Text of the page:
Time to feed again? An expert's advice
When it comes to breastfeeding advice, expert Katie James* Education Manager for Medela Australia, can supply answers as fast as the public demands them. She has worked in the UK and Australia as a midwife, lactation consultant, educator, university lecturer and tutor. She has also worked in postnatal and hospital wards, community clinics, NICU and SCN. Here, Katie answers a few basic breastfeeding FAQs, and provides some reassurance and encouragement for new mamas. She’ll be providing further advice and information in the seminar rooms at this year’s Baby Show, on 18th-20th August at the ASB Show Grounds.
How frequently should my baby be feeding? And how does frequency change as baby grows?
At first your baby has a very tiny tummy and only drinks a small volume of colostrum from your breasts. The colostrum is absolutely perfect for your baby right now, it tastes sweet and is in small quantities to not overload their system.
Some mums may think that they do not have enough milk for their baby at the beginning because the baby appears constantly hungry, but this is not true. It is normal for baby to feed really often, i.e. every 45mins – 3 hour.
Your breasts make milk based on a system known as supply and demand. The more your baby breastfeeds (demands) the more milk your breasts produce (supply). Babies need to go to the breast frequently in order to initiate your milk supply and lay down the foundations to make a good milk supply for the future too.
Once your milk starts to come in the consistency of the milk changes. Mature milk has larger amounts of fat and protein and can fill baby up for longer. Babies still feed frequently though, anywhere between 8-12 times in 24 hours is normal and important to make sure baby is getting enough.
Can my baby really be hungry again?!
The answer is yes! In the first month if your baby is awake they are usually awake for food. Babies may have times when they like to just be held or moved around but usually if they are awake in this first month it’s good to offer them the breast. As they grow and get into their second and third month of life you may find their feeding pattern changes and settles down and they will have longer periods of being awake to play and interact with you. But in this early phase feeding is key!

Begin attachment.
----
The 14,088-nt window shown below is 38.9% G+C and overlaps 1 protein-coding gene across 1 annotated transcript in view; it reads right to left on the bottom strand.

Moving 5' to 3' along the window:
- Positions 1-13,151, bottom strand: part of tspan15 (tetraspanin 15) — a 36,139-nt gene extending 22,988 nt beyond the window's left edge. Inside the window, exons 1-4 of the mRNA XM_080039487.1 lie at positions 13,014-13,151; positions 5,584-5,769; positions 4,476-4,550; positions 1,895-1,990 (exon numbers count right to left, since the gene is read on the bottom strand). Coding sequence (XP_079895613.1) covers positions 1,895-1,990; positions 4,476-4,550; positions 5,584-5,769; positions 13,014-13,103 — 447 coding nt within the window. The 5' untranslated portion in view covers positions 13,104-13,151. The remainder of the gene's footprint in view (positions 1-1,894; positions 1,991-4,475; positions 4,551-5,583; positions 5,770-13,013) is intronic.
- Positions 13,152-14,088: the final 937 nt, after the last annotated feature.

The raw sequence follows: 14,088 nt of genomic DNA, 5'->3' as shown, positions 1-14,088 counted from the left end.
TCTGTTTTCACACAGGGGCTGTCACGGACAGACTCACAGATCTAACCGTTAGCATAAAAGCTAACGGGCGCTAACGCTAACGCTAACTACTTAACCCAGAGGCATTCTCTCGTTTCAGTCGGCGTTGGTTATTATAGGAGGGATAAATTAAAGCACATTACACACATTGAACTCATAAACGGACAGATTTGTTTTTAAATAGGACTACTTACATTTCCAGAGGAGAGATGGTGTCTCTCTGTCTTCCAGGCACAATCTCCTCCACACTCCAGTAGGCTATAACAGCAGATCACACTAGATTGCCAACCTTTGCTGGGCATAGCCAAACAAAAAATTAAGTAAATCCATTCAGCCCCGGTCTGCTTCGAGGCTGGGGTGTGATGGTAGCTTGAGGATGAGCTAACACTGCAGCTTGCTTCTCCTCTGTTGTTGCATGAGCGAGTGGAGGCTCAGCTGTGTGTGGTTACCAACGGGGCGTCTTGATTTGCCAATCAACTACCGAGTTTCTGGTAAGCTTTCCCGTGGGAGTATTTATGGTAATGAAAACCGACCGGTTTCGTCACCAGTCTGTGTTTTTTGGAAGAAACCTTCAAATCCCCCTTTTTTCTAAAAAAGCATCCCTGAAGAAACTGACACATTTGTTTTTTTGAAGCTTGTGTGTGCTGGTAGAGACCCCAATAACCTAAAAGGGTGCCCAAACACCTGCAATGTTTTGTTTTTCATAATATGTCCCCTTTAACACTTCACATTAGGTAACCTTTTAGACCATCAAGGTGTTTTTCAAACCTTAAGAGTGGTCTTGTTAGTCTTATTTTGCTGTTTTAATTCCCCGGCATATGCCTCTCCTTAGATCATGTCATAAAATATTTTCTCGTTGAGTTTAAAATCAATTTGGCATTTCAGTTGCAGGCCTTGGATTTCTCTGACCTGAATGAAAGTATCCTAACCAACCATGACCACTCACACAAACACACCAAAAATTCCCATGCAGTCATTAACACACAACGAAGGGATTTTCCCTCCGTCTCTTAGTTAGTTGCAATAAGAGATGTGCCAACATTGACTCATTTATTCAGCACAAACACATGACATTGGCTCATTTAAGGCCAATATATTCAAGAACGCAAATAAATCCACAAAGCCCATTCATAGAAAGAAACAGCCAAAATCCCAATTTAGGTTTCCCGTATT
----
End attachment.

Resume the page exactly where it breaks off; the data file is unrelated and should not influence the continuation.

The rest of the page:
A recent study looked at breastfeeding patterns of babies who were one month to six months old. The results showed us that there are big differences in how often babies’ breastfeed from this stage!
• Babies have between 4-13 breastfeeding sessions every 24 hours
• Babies drink between 54ml - 234ml at each feed
• All babies drink on average 800ml per day
• 2/3 of babies feed during the night
How long should I be feeding my baby for?
Comparing how frequently your baby feeds to someone else’s baby just causes stress! We all have different amount of milk making cells, which means our breasts hold different quantities at each feed, as well as our breast milk having different levels of fat at any feed which also impacts how often bub needs to feed. No two women are the same and nor are our babies feeding patterns! Instead of counting feeds use these tips below to help you know that your baby is getting enough milk.
• Listen to your gut instinct, is your baby mostly happy and content?
• Do you have to change at least five heavy wet and at least two dirty nappies every day? (Frequency of stools becomes less around four to eight weeks.)
• Does your baby settle after feeds? (It’s normal for most babies to need some help settling down first.)
• Is your baby gaining weight well according to the growth charts?
• Is your baby otherwise healthy?
If yes, then no matter whether your baby feeds frequently or your breasts recently settled down and no longer feel full….you have great milk supply!
If no, go and visit your maternal child health nurse or lactation consultant for more support and helpful tips.
When should mothers consider expressing milk? Is it ever too early to start?
It is best to allow the body to establish your milk supply through frequent feeding before commencing expressing, if you can. Once baby is around six weeks this may be a good time to introduce an expressed milk feed, if that’s what you are planning to do. This way you have established a good milk supply and you’re both confident with breastfeeding and settled into a good pattern before you introduce another method of feeding.
Can an expressed breast milk feed help in the early days to give mum more sleep? Sleeping through a breastfeed doesn’t always help in the early stages. Mums often find that the fullness in their breast wakes them up meaning they end up expressing whilst their partner is feeding baby anyway!
There are plenty of other things that partners can do to help a new mum get more rest instead of giving baby an expressed milk feed in the early weeks. In the first few weeks a mum's only “job” should be to breastfeed, cuddle and care for baby and eat, wash and rest herself! Everything else can wait.
Do you have any general encouragements for mothers struggling with breastfeeding?
Babies like to be in almost constant contact with their mum. This is why many babies are content when in contact with you or your partner but cry as soon as they are placed in their bassinet. This is not forever but very normal at first, baby is just slowly getting familiar with being outside of the womb where it was quiet and calm all the time. It is a big transition to being outside and the best way to comfort and baby is to hold them. Make sure you utilise the help from your partner or parents/friends to cope with the frequent holding and cuddling babies need at first. There are no studies anywhere that say that you will spoil your baby by holding them too much! This is just very old-fashioned advice that has been proven wrong time and time again! So enjoy those cuddles.
* Katie James RM, MMid, IBCLC, Education Manager for Medela Australia